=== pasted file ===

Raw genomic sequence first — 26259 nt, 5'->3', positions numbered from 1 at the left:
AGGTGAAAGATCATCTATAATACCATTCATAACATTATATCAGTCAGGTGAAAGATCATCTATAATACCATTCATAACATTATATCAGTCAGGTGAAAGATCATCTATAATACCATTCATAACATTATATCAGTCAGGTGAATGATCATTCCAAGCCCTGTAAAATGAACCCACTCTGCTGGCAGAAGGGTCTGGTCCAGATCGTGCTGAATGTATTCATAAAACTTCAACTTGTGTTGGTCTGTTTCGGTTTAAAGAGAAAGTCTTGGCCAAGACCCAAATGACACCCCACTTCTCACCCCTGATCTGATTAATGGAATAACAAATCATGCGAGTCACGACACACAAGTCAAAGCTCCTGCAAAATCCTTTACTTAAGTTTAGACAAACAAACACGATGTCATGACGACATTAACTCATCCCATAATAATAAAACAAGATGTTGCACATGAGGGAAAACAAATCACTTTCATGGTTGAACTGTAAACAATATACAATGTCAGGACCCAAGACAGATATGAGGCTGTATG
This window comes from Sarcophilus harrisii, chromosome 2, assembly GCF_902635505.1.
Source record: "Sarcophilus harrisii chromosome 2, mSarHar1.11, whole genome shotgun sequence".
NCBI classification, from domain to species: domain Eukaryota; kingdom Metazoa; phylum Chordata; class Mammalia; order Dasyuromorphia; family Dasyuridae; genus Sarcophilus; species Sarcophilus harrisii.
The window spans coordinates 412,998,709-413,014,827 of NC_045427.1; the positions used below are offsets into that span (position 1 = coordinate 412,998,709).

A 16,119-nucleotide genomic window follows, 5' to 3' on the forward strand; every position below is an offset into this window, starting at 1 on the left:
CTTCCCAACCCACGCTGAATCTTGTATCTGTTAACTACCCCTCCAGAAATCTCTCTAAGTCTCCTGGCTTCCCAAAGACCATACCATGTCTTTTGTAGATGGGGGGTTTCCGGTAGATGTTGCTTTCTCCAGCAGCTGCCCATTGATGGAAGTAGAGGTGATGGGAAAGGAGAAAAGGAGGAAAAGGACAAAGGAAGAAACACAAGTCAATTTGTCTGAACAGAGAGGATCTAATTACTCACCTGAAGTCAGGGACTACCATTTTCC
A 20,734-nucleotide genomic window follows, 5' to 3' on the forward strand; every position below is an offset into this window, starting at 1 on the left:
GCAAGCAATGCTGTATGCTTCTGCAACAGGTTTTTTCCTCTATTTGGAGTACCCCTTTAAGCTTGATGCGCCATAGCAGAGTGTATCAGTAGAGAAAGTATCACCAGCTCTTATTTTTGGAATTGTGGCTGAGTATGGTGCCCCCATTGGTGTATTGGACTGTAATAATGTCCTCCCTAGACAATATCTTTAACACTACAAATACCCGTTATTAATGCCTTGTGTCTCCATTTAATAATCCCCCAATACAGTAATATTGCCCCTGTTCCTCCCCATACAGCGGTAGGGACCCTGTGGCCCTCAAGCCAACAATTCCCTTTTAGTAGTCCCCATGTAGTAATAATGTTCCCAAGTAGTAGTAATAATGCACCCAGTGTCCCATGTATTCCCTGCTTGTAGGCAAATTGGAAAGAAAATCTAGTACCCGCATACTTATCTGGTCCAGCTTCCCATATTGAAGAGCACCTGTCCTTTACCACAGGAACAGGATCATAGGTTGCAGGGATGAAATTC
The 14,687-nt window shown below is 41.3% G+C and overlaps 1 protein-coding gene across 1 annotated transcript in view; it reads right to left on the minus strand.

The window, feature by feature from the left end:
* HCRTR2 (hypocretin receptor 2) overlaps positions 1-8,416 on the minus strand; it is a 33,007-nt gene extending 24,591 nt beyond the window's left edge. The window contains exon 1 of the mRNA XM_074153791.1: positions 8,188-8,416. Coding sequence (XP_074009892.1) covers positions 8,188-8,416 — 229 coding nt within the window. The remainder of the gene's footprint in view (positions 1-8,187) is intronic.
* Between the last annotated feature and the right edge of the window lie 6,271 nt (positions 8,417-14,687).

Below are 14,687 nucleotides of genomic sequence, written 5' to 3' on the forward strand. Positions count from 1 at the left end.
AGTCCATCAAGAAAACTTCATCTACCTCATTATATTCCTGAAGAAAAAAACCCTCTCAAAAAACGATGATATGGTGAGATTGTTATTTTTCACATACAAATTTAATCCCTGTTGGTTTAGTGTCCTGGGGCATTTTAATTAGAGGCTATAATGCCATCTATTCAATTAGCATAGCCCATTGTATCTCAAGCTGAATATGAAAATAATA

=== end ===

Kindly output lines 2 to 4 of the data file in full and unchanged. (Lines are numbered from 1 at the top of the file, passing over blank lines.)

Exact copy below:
AGGTGAAAGATCATCTATAATACCATTCATAACATTATATCAGTCAGGTGAAAGATCATCTATAATACCATTCATAACATTATATCAGTCAGGTGAAAGATCATCTATAATACCATTCATAACATTATATCAGTCAGGTGAATGATCATTCCAAGCCCTGTAAAATGAACCCACTCTGCTGGCAGAAGGGTCTGGTCCAGATCGTGCTGAATGTATTCATAAAACTTCAACTTGTGTTGGTCTGTTTCGGTTTAAAGAGAAAGTCTTGGCCAAGACCCAAATGACACCCCACTTCTCACCCCTGATCTGATTAATGGAATAACAAATCATGCGAGTCACGACACACAAGTCAAAGCTCCTGCAAAATCCTTTACTTAAGTTTAGACAAACAAACACGATGTCATGACGACATTAACTCATCCCATAATAATAAAACAAGATGTTGCACATGAGGGAAAACAAATCACTTTCATGGTTGAACTGTAAACAATATACAATGTCAGGACCCAAGACAGATATGAGGCTGTATG
This window comes from Sarcophilus harrisii, chromosome 2, assembly GCF_902635505.1.
Source record: "Sarcophilus harrisii chromosome 2, mSarHar1.11, whole genome shotgun sequence".